The Secret Life of Pets
By: John Delia
Very funny and creative, The Secret Life of Pets puts together a raucous little ditty filled with some very cute characters. The story idea may not be original, as it takes a premise much like that of Toy Story, but this animated film delivers a lot of twists for the more mature children. From the gang that gave us Despicable Me and Minions, the art style works here as does the similar sometimes dark comedy. Safe for most of the family, especially those that have matured, the movie spools out nicely for teens to twenties as well.
So what goes on with your pet when the master has left for the day? That’s the running gag throughout that has Max, a Terrier, finding himself in a whole lot of trouble. But, let’s start from the beginning so we can imagine what happens in the rest of the story.
Max (Louis C.K.) has been Katie’s (Ellie Kemper) pet ever since he was rescued from a box on the streets of New York City. He’s grown to love his master, knowing she will come home from wherever she goes every day so he can enjoy her company. On this one occasion; however, Katie comes home with a big hairy stray dog named Duke (Eric Stonestreet). Not too happy about his new bunkmate who’s been trying to take over, Max tries very hard to cope with the massive intruder. After a disagreement between the two pets at home, their dog walker takes the two along with several others to a park. When Max and Duke find themselves loose in New York City, things start to look dim and dangerous for the two lost souls.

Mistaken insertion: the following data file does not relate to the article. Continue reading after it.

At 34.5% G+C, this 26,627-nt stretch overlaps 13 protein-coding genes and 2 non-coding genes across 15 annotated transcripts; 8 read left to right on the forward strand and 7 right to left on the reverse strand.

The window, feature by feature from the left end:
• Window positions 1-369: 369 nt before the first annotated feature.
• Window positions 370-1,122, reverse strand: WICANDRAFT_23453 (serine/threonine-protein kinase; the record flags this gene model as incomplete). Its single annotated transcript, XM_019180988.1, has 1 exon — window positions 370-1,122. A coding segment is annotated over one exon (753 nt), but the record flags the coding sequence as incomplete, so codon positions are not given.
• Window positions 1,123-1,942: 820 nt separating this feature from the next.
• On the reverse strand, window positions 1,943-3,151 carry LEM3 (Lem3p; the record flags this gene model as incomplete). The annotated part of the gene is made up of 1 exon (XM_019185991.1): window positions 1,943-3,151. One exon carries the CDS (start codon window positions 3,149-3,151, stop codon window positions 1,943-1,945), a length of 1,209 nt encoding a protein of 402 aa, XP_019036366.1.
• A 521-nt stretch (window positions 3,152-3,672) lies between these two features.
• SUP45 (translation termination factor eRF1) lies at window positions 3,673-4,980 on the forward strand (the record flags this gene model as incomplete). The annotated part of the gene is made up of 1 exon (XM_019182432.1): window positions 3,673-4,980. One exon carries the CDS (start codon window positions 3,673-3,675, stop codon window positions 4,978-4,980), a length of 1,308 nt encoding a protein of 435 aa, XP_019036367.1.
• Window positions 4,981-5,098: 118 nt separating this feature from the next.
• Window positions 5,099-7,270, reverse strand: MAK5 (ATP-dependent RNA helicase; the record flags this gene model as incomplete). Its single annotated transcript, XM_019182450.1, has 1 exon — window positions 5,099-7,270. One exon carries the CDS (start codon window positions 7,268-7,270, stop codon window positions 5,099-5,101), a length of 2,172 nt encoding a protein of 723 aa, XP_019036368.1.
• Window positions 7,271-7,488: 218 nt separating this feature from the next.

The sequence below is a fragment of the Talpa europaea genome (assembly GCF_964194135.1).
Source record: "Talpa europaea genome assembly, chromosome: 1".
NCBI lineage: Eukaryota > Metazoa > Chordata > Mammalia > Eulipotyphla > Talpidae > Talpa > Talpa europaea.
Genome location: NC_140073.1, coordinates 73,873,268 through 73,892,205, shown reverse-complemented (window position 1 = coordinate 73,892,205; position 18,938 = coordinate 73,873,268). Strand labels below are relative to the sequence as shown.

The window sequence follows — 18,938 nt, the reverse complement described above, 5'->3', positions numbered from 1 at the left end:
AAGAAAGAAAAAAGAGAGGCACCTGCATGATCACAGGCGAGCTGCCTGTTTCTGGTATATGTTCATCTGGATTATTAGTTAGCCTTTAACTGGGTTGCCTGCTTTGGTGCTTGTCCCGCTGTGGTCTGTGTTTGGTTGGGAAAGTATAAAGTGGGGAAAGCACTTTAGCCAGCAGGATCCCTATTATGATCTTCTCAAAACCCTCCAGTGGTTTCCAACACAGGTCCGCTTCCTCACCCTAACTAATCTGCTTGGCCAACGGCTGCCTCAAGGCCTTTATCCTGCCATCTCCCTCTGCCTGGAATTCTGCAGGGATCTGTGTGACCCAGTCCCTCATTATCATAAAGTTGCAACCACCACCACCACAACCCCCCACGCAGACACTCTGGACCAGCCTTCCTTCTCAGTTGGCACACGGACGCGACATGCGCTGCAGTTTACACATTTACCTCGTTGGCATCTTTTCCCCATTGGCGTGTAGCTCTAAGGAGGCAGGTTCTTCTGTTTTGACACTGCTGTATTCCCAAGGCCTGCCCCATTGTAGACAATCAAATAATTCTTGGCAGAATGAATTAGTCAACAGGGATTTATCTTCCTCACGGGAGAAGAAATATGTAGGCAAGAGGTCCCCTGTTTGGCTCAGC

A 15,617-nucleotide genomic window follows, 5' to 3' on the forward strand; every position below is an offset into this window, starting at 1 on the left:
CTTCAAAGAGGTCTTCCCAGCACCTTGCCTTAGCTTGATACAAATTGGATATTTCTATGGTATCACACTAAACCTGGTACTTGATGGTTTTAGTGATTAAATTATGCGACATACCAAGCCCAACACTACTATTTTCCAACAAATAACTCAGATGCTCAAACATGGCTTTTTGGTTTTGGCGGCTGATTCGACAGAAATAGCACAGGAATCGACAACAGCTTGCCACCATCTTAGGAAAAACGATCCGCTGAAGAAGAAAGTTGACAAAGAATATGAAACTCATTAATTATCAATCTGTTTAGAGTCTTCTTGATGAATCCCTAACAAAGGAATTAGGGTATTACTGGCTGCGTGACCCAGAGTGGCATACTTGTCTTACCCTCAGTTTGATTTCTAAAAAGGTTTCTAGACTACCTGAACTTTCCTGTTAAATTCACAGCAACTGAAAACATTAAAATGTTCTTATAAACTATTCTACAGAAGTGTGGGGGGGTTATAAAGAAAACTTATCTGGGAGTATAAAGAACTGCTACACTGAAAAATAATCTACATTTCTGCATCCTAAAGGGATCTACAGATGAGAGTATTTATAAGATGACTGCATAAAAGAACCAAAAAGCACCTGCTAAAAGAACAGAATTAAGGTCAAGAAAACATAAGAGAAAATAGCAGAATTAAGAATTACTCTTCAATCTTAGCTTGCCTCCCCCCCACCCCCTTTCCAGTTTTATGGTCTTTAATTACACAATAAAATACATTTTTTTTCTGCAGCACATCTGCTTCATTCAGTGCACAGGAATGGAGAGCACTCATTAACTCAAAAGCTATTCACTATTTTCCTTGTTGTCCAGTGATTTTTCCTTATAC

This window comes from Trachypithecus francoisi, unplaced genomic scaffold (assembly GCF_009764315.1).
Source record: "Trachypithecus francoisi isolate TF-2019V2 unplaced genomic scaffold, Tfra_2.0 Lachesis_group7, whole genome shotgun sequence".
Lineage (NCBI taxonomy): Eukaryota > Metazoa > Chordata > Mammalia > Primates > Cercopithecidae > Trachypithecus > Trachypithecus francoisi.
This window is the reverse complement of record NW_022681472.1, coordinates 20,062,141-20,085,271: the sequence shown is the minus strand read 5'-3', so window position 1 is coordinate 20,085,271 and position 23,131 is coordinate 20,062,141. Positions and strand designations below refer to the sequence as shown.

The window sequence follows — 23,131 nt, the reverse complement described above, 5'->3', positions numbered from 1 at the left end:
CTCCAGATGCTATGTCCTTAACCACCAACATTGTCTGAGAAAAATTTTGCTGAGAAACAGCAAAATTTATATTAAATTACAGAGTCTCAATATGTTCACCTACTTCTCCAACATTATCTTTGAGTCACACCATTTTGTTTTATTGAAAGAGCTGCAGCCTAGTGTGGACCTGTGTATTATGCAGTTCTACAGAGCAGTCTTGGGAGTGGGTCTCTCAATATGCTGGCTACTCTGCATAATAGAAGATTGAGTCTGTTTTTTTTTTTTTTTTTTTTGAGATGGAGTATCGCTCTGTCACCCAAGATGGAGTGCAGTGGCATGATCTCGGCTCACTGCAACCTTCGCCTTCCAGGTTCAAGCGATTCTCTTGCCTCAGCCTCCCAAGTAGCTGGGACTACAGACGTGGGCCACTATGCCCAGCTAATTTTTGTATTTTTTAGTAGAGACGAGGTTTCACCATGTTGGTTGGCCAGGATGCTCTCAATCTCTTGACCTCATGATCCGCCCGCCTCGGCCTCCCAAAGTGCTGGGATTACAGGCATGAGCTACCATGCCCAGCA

Directors Chris Renaud (Despicable Me, Despicable Me 2) and Yarrow Cheney take their film to the streets of the big city and dim narrow back alleys with Max and Duke as our guides. Here they maneuver themselves into one perilous situation after another. In the meanwhile, Renaud introduces other main characters including a feisty love struck Pomeranian named Gidget (Jenny Slate), Chloe (Lake Bell) a cat with a huge appetite, Snowball (Kevin Hart) a crazed rabbit that leads a gang of animals in a sewer, a hyper pug named Mel Bobby Moynihan), a cranky precarious hawk named Tiberius (Albert Brooks), a confused guinea pig called Norman (Chris Renaud), Pops (Dana Carvey) a brilliant, yet paralyzed basset hound and a pig covered in tattoos named Tattoo (Michael Beattie).
Getting into trouble and finding their way are the main theme to show the behaviors of friendship, dealing with situations, helping others, faithfulness and sharing. All meaningful and inspiring, the film does a good job of leading into these important deeds that keep children on the right track. Getting to the point of it all, the characters make some bad decisions, misbehave at times and even have to find a way to escape from being captured by Animal Control. But it’s all in good fun and there’s a happy ending of their adventure before the credits roll.
The Secret Life of Pets has been rated PG for action and some rude humor. As always, parental guidance is suggested for the very young as the sewer scenes are a little scary with a large snake and other creepy crawlies. And there’s dicey plan set by Snowball to try and kill Max and Duke. There is also a scene of peril involving an Animal Control vehicle sinking into a river with our main characters on board.
FINAL ANALYSIS: A fun family film for mature kids and adults (with some child left in them). (B)